Electrosteel Steels first from RBI’s dirty dozen to exit bankruptcy
Mumbai: Electrosteel Steels Ltd became the first of the 12 large loan defaulters identified by the Reserve Bank of India (RBI) to win court approval to exit bankruptcy.
The Kolkata bench of the National Company Law Tribunal (NCLT) on Tuesday cleared Vedanta Ltd’s Rs5,320 crore resolution plan for Electrosteel, rejecting objections of an unsuccessful bidder, which had challenged the decision of the lenders on the ground that Vedanta was ineligible to bid for stressed assets under the Insolvency and Bankruptcy Code (IBC).
RBI had ordered lenders to refer Electrosteel to a bankruptcy court in June 2017, along with 11 other companies. Electrosteel, which is setting up a 2.5 million tonne steel plant near Bokaro, owes lenders Rs13,395 crore. The NCLT approved resolution plan for Electrosteel entails a more than 50% haircut for lenders, Mint reported on 31 March.
The bench’s verdict should send a message to delinquent promoters that their companies could be taken away, said Rishav Banerjee, an insolvency practitioner and a lawyer who had moved the petition for State Bank of India (SBI), one of the biggest lenders to Electrosteel.
However, a consultant who had advised SBI earlier on Electrosteel said “this is the best that lenders could have got from the derailed project”.
One of the bidders, Renaissance Steel India Pvt. Ltd had contended that one of Vedanta’s affiliates—a unit of its UK-based parent Vedanta Resources Plc—had been found guilty of criminal misconduct punishable with two or more years in jail. But based on semantics, the bench ruled that Vedanta was eligible to bid.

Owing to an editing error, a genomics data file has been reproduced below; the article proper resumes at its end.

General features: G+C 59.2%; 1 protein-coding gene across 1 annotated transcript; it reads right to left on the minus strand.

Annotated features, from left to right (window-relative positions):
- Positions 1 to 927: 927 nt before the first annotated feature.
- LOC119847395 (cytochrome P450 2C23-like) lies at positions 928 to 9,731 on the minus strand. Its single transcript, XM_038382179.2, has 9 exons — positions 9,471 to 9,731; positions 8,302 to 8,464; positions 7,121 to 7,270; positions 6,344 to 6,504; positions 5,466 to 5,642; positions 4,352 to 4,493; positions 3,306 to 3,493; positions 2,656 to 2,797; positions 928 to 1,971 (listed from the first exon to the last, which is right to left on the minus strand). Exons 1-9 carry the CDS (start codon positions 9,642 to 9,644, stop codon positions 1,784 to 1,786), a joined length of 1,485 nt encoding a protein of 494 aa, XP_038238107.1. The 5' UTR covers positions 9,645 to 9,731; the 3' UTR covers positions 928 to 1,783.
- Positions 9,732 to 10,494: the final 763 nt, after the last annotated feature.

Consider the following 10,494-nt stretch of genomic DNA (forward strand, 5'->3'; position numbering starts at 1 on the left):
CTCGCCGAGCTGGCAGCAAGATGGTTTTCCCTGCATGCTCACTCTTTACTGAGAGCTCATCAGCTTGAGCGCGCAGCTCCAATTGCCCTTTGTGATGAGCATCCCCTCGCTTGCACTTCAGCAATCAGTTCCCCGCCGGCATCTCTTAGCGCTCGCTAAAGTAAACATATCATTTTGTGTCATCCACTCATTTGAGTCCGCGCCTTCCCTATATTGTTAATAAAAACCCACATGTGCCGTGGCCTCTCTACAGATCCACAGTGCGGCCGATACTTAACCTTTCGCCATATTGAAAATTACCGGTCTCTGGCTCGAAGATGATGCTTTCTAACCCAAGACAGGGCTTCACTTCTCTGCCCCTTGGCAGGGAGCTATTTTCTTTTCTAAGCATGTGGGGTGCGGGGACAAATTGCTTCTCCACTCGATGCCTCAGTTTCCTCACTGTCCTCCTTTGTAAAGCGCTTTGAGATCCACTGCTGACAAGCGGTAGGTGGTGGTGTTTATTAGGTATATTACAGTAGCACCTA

Though lenders of Electrosteel had taken a stand that Konkola Copper Mines, a unit of Vedanta Resources, could not be described as a “connected” entity under IBC, the bench ruled the opposite. But because only fines were imposed on the delinquent company, the bench said that Vedanta wasn’t barred from bidding for stressed assets.
Renaissance Steel had alleged that Konkola Copper Mines had admitted to flouting Zambia’s environment laws several times, and that it was an offence punishable with three years in jail.
Citing a judgement of the Supreme Court, the bench made a distinction between “imprisonment or fine” and “imprisonment and fine”, ruling that fine as an option meant the company was guilty of a “less serious offence” than what being convicted for an offence punishable with imprisonment alone would mean.
“It appears to us that an offence punishable with imprisonment is different (from) an offence punishable with imprisonment or fine,” the bench said in its order, adding that Konkola Copper Mines’ offence did not lead to Vedanta’s disqualification.
It isn’t immediately known if Renaissance Steel will challenge the NCLT’s verdict. Its bid for Electrosteel Steels was at least Rs2,000 crore lower than Vedanta’s. Lawyers for Electrosteel declined to comment.
Apart from Vedanta and Renaissance Steel, Tata Steel Ltd had also bid for Electrosteel Steels. Tata Steel’s bid was the second highest. In a separate petition, Renaissance Steel had alleged that Tata Steel, too, was ineligible to bid for stressed assets under IBC because its UK subsidiary was held guilty of criminal misconduct.
Renaissance had alleged that Tata Steel UK Ltd had flouted the UK Health and Safety at Work Act, and that the offence was punishable with imprisonment of two or more years. But in the case of Tata Steel, too, only fines were imposed.